But its onerous dividend, while a potential attraction to investors, could hamstring growth.
As part of its pitch to investors during the 2019 IPO, Aramco pledged to issue a $75 billion dividend annually for five years. The Saudi government, which owns 98.5% of the company, is the primary benefactor.
Saudi Arabia will have to maintain Aramco's appeal to investors, which may include continuing to prop up crude prices, as it banks its future on its low cost of production in what could be a decades-long global transition away from oil.
'Saudi Arabia will remain the dominant oil market participant as it soaks up an increasing share of demand in a shrinking market, as higher cost producers are edged out,” Quilliam said. “And that would bode well for the valuation, but it will all come down to timing.”
Here’s what investors need to know about the long-awaited Saudi Aramco IPO
The IPO has been delayed several times in parallel to big swings in the oil price this year. Investors were rattled in September by drone attacks on two of Aramco’s oil facilities temporarily in September halved Aramco’s output. More recently, Saudi has struggled to find anchor investors for its IPO which are crucial to securing demand.
Aramco is looking to sell just 1% to 2% of itself on Riyadh’s exchange, but this would still make it the world’s largest ever flotation worth more than $20 billion. An additional overseas listing may follow, with New York, London and Singapore all vying for the lucrative mandate.
The IPO is a central pillar of the reform program of Crown Prince Mohammed bin Salman (MBS). He believes Aramco is valued at $2 trillion, although several analysts and bankers have placed its value at closer to between $1.3 trillion and $1.5 trillion.
These are some of the key points investors need to know:
Saudi Arabia announced a series of government changes in August in preparation of the planned IPO of Aramco.
Yasir Al-Rumayyan: Chairman of Aramco. He is also head of the Public Investment Fund (PIF), Saudi’s powerful $320 billion sovereign-wealth fund. A close confidante of MBS, Al-Rumayyan is also chairman of Ma’aden 1211, +0.
38%, the state mining company which is 65% owned by PIF. Mining is one of the key sectors MBS wants to develop as part of its economic reforms. In addition, Al-Rumayyan sits on the board of ride-hailing app Uber Technologies UBER, +2.
51% and Japanese multinational SoftBank Group 9984, +1.80%.
Prince Abdulaziz bin Salman: Energy Minister. The crown prince’s older half-brother was appointed to the role, replacing Khalid Al-Falih who had previously overseen a $427 billion 10-year plan for Saudi’s industrial sector.
Bandar Al-Khorayef: Head of the Ministry of Industry and Mineral Resources.
The Saudi government placed Al-Khorayef, a member of the board of directors of Saudi conglomerate Al-Khorayef Group, in the newly created role after the new ministry of industry and mineral resources was separated from the vast energy ministry. It will operate as an independent entity from 1 January 2020.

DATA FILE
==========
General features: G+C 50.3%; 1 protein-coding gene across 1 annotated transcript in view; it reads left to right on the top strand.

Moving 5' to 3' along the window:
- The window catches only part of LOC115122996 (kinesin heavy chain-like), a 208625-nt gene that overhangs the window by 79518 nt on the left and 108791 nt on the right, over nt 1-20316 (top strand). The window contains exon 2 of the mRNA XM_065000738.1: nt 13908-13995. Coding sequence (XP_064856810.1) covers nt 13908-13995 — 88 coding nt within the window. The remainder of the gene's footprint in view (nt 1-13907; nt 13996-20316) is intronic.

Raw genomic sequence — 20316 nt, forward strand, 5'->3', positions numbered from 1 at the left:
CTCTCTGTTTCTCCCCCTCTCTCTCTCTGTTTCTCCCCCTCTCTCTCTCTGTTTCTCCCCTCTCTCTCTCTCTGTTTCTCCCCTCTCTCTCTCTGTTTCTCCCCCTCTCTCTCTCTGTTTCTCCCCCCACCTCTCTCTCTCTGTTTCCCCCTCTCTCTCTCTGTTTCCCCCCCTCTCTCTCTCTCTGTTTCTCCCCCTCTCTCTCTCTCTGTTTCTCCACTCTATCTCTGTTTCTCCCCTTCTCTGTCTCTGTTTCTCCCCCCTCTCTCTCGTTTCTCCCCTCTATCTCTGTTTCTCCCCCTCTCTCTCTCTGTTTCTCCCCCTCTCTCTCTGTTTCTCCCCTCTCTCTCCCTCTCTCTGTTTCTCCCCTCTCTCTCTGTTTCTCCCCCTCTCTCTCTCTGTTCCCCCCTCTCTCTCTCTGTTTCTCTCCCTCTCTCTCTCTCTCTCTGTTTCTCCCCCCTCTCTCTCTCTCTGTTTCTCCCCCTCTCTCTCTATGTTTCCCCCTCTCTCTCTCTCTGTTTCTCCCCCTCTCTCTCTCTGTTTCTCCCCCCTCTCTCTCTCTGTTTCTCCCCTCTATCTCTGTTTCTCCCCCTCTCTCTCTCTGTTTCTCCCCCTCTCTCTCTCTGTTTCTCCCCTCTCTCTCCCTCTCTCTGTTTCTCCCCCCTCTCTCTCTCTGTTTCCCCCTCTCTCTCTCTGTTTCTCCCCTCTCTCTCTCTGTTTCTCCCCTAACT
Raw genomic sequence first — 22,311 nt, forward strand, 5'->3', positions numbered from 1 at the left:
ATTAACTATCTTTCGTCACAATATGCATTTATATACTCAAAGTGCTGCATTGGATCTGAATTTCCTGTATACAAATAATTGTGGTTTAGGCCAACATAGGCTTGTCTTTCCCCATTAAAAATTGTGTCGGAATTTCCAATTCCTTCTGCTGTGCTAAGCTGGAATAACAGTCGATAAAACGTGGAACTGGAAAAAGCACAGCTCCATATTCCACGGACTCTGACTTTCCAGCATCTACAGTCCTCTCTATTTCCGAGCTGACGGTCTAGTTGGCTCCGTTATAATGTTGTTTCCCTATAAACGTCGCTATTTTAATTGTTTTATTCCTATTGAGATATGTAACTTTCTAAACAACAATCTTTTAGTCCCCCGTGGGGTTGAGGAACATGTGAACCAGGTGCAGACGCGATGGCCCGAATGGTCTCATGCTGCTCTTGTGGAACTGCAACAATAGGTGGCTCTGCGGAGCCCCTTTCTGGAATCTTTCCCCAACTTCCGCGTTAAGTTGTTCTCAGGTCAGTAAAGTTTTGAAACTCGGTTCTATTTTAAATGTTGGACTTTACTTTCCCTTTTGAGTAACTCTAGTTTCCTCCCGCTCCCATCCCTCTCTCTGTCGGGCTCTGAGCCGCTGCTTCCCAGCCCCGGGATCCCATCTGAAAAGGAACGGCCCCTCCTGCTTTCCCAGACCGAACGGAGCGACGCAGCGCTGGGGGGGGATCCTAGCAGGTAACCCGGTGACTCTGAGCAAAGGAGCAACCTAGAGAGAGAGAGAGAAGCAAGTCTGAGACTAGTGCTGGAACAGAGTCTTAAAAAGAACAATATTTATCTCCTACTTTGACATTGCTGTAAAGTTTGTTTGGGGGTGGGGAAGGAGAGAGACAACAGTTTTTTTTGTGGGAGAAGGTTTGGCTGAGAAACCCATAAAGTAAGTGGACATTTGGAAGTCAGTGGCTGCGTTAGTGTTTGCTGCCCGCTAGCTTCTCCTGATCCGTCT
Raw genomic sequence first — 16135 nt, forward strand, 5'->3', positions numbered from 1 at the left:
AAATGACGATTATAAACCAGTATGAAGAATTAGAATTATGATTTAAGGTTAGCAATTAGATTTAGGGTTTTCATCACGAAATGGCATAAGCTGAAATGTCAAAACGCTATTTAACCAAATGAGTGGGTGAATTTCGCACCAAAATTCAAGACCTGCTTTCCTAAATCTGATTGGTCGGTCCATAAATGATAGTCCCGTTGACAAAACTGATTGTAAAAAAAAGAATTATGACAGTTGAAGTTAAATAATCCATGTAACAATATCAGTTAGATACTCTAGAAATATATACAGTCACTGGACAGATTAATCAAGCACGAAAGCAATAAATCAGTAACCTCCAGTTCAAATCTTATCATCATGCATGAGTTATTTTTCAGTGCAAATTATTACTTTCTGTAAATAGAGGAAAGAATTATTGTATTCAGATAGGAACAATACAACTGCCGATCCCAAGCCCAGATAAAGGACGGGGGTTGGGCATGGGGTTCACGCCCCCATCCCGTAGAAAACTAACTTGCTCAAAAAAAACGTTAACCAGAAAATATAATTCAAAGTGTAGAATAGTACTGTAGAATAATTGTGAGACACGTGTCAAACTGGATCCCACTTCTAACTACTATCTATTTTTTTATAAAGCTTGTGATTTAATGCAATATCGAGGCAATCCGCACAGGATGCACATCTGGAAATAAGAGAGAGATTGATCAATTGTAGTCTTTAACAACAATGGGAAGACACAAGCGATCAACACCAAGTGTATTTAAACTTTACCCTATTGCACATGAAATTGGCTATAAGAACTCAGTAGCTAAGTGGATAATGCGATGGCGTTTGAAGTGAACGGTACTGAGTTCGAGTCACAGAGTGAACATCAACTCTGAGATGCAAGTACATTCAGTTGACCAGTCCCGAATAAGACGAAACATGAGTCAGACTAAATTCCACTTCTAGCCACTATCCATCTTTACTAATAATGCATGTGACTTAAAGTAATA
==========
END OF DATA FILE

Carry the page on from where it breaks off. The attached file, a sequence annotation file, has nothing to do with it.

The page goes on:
Fahd bin Mohammed Al-Essa: Head of the royal court, a powerful gatekeeper position in the absolute monarchy. He previously served in the Defense Ministry.
Amin Nasser: Chief Executive of Aramco. He has worked for the oil group for 30 years.
Saudi Aramco is the most valuable company in the world, having generated $111 billion in net income in 2018 — nearly twice that of Apple, the world’s most profitable listed company, and more than that of the five biggest oil groups — ExxonMobil, XOM, -0.28%, Royal Dutch Shell XOM, -0.28% RDSA, +1.96% BP BP, +2.93% , Total TTA, +2.56% and Chevron CVX, +0.35% — combined.
Aramco published its first ever-half year earnings in August. It reported net income of $46.9 billion, a 12% fall from the $53 billion for the same period a year ago because of lower oil prices. It also said it would pay a special dividend of $20 billion to its biggest shareholder, the Saudi kingdom.
Aramco has huge reserves of 263 billion barrels of oil and 320 trillion cubic feet of natural gas, according to an independent audit which was commissioned to address the group’s lack of transparency.
The company has very low debt levels. It was the largest cash holder of all non-financial companies in the Europe, Middle East and Africa region in 2018, with €43 billion on its balance sheet, according to credit-ratings firm Moody’s. That compares with Apple’s AAPL, +0.42% cash balance ($245 billion) and Microsoft MSFT, -1.33% ($128 billion).
Geopolitical tensions in the Middle East pose a constant risk for investors.
Saudi’s defense vulnerabilities were exposed in September after attacks on Aramco’s largest oil-processing facilities temporarily impacted about half of the oil group’s crude production.
That prompted Fitch Ratings to downgrade Aramco’s credit by one notch to an ‘A’ rating. Riyadh and Washington blamed Iran for the attacks, a charge denied by Tehran.